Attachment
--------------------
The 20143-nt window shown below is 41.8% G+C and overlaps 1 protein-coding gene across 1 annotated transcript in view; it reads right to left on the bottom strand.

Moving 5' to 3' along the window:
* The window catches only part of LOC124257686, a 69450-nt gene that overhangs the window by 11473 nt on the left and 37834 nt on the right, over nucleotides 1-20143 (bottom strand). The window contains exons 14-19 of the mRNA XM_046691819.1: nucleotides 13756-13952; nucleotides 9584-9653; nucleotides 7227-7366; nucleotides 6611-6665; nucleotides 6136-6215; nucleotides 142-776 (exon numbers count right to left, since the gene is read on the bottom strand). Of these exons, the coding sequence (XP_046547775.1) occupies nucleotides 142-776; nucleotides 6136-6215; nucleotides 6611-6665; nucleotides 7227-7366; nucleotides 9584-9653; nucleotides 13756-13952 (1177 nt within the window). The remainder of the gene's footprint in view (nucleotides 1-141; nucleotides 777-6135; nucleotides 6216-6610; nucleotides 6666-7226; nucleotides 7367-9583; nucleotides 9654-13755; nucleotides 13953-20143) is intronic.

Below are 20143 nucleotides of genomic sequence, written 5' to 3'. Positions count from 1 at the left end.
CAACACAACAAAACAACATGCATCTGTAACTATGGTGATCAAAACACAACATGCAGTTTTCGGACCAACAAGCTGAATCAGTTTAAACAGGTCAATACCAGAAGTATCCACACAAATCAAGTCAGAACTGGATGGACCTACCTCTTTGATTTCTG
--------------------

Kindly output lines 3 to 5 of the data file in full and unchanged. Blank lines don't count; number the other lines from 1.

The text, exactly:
* The window catches only part of LOC124257686, a 69450-nt gene that overhangs the window by 11473 nt on the left and 37834 nt on the right, over nucleotides 1-20143 (bottom strand). The window contains exons 14-19 of the mRNA XM_046691819.1: nucleotides 13756-13952; nucleotides 9584-9653; nucleotides 7227-7366; nucleotides 6611-6665; nucleotides 6136-6215; nucleotides 142-776 (exon numbers count right to left, since the gene is read on the bottom strand). Of these exons, the coding sequence (XP_046547775.1) occupies nucleotides 142-776; nucleotides 6136-6215; nucleotides 6611-6665; nucleotides 7227-7366; nucleotides 9584-9653; nucleotides 13756-13952 (1177 nt within the window). The remainder of the gene's footprint in view (nucleotides 1-141; nucleotides 777-6135; nucleotides 6216-6610; nucleotides 6666-7226; nucleotides 7367-9583; nucleotides 9654-13755; nucleotides 13953-20143) is intronic.

Below are 20143 nucleotides of genomic sequence, written 5' to 3'. Positions count from 1 at the left end.
CAACACAACAAAACAACATGCATCTGTAACTATGGTGATCAAAACACAACATGCAGTTTTCGGACCAACAAGCTGAATCAGTTTAAACAGGTCAATACCAGAAGTATCCACACAAATCAAGTCAGAACTGGATGGACCTACCTCTTTGATTTCTG